Yiddish

Meet 2012’s Great Schlep

Week-old website offers 1,300 “Yiddish Curses for Republican Jews"

08/31/2012
Staff Writer

Sure, the Great Schlep --  the 2008 video urging young Jews to visit their grandparents in Florida to convince them to vote for then-candidate Barack Obama -- had live action, and Sarah Silverman’s star power.

Rachel Shukert, a comedy writer, and Ben Abramowitz, are the husband-and-wife team behind YiddishCursesforRepublicanJews.com.

Gefilteria Gets Kosher Seal In Time For Rosh HaShanah

08/28/2012
Associate Editor

It could have been a Yiddish curse for religiously observant foodies: May your gefilte fish become upscale, artisanal and hip ... but not be certified kosher.

That’s what happened this spring, when much-buzzed-about gourmet versions of the classic Ashkenazi dish began appearing around New York.

Gefilte fish is going upscale without forgetting its kosher roots.

Farklempt At The White House

Yiddish was in the air last week in the nation’s capital as the Yiddish Book Center received the 2014 National Medal for Museum and Library Service in a White House ceremony. “Nachas” and “kvelling” were the words that most immediately came to mind for Aaron Lansky, the founder and president of the Center, one of ten U.S. institutions to win the honor.

Peter Manseau, Aaron Lansky and Michelle Obama at the White House. Courtesy Institute of Museum and Library Services

'Little Stories' In Yiddish

One important feature in the historical works of “ma’asalech” (little stories), written in Yiddish for children, is a practice of “Juda-izing” popular stories. Instead of translating children’s stories into Yiddish, translators would often adapt stories to reflect Jewish society and values. For example, in 1913, a Yiddish version of a Hans Christian Anderson story was “translated” into Yiddish and titled “Big Fievel and Little Fievel.” In this remade version, the main characters were Jewish boys.

El Lissitzky. Illustration for "The Hen Who Wanted a Comb", 1919.  WiKiPaintings

The Yiddish Heart – Still Beating

The majestic Bartos Forum at the New York Public Library was nearly packed on November 6th for The Yiddish Heart, directed by Target Margin Theater’s David Herskovits, the first in a series of evenings aimed at bringing to life the collections of the Library’s Dorot Jewish Division. The crowd was interested and enthusiastic, but unless they read their programs carefully, they were at first a bit confused. This was because before the formal program, there was an informal one and this first program was, essentially, a three ring circus.

Shane Baker is a Yiddish maven. Andrew Ingall

‘The Queen’ Of Yiddish Song

Remembering YIVO archivist Chana Mlotek, one of the major figures in the revival of klezmer.

11/05/2013
Special To The Jewish Week
Story Includes Video: 
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When she was interviewed by The Jewish Week in June 2012, the outstanding Yiddishist Chana Mlotek confided that at age 90 she had lost a bit of her ferocious productivity.

“My legs don’t go as fast as they did,” she joked. “But I can still work three times a week at YIVO, I still write a column for the Forverts, and the work is always interesting.”

Chana Mlotek with her son, Zalmen, center and husband Joseph in a 1985 photo. Milken Family Archive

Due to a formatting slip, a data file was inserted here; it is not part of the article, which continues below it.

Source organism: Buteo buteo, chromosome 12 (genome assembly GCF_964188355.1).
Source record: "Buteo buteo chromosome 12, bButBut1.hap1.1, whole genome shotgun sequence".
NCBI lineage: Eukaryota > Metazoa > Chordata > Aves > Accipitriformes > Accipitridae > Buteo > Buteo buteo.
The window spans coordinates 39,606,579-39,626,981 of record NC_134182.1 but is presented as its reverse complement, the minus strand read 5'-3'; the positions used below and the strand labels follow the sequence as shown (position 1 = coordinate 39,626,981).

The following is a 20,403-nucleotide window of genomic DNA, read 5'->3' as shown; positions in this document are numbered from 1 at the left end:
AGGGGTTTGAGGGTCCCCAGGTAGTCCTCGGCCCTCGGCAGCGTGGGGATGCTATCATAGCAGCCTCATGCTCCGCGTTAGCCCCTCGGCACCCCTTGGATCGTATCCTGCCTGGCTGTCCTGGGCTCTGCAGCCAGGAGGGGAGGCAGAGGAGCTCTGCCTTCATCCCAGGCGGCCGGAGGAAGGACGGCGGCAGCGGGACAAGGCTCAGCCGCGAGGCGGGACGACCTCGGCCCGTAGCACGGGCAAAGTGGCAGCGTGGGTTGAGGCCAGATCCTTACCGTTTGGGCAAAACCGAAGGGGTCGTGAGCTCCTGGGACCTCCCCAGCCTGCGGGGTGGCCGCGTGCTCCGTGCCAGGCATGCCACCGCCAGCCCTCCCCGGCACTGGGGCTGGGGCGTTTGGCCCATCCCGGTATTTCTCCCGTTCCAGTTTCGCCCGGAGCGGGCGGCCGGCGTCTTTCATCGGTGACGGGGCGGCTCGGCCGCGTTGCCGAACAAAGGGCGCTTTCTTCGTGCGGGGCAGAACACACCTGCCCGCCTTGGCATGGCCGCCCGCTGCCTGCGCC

Keeping Adrienne’s Dream Alive

Concert marking singer and Yiddish revival leader’s first yahrtzeit brings together a community of musicians.

12/10/2012
Special To The Jewish Week

Sometimes you just have to drop everything else and do what’s right.

Frank London always has a busy schedule. Between the Klezmatics and his numerous side projects (the most recent being a Latin jazz-Jewish fusion essay with Arturo O’Farrill), there is never a convenient time for London to be interrupted.

Michael Winograd has a new CD being released this month with launch gigs in Boston and Brooklyn. December 2012 is not a rest period for him.

Cooper will be remembered and celebrated with a blow-out concert. Lloyd Wolf

Beyond Kvetch, Kvell: A New Lexicon

Professor launches web-based dictionary, invites entries from everybody.

11/20/2012
Staff Writer

From alte kaker, or old man in Yiddish, to zatar, an Israeli spice, Americans’ Jewish identity has long flavored their English.

Now a professor has harnessed the Internet to collect those heimish (cozy and warm) expressions that have made their way into the vernacular from sources including, but not limited to, Aramaic, Ladino, Yiddish and Hebrew.

Sarah Benor is the professor behind the Jewish English Lexicon. Bill Aron

Honoring ‘The Queen’ Of Yiddish Preservation

06/05/2012
Special To The Jewish Week
Story Includes Video: 
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Chana Mlotek admits that at 90 she’s a little less productive than she used to be.

“My legs don’t go as fast as they did,” she says, her eyes twinkling. “But I can still work three times a week at YIVO, I still write a column for the Forverts, and the work is always interesting.”

Chana Mlotek with sons Zalman, left, and Mark. Gillian Segal

Rock-a-bye, My Baby, With A Yiddish Melody

01/24/2012
Special To The Jewish Week

Somewhere in the world a restless child is waiting for sleep to come. A doting mother leans over her offspring, murmuring a song to speed the little one to slumber. The odds are pretty good that the lullaby with which she soothes the child is in not in Yiddish.

Lorin Sklamberg and the Workmen’s Circle/Arbeiter Ring probably won’t shift that probability much, but they’re going to try this winter, with the Klezmatics founder and lead singer teaching a series of workshops on the Yiddish lullaby beginning on Feb. 7.

Sweet dreams: Yiddish lullabies, like Masha Benya’s, are experiencing a revival with the help of Workmen’s Circle.
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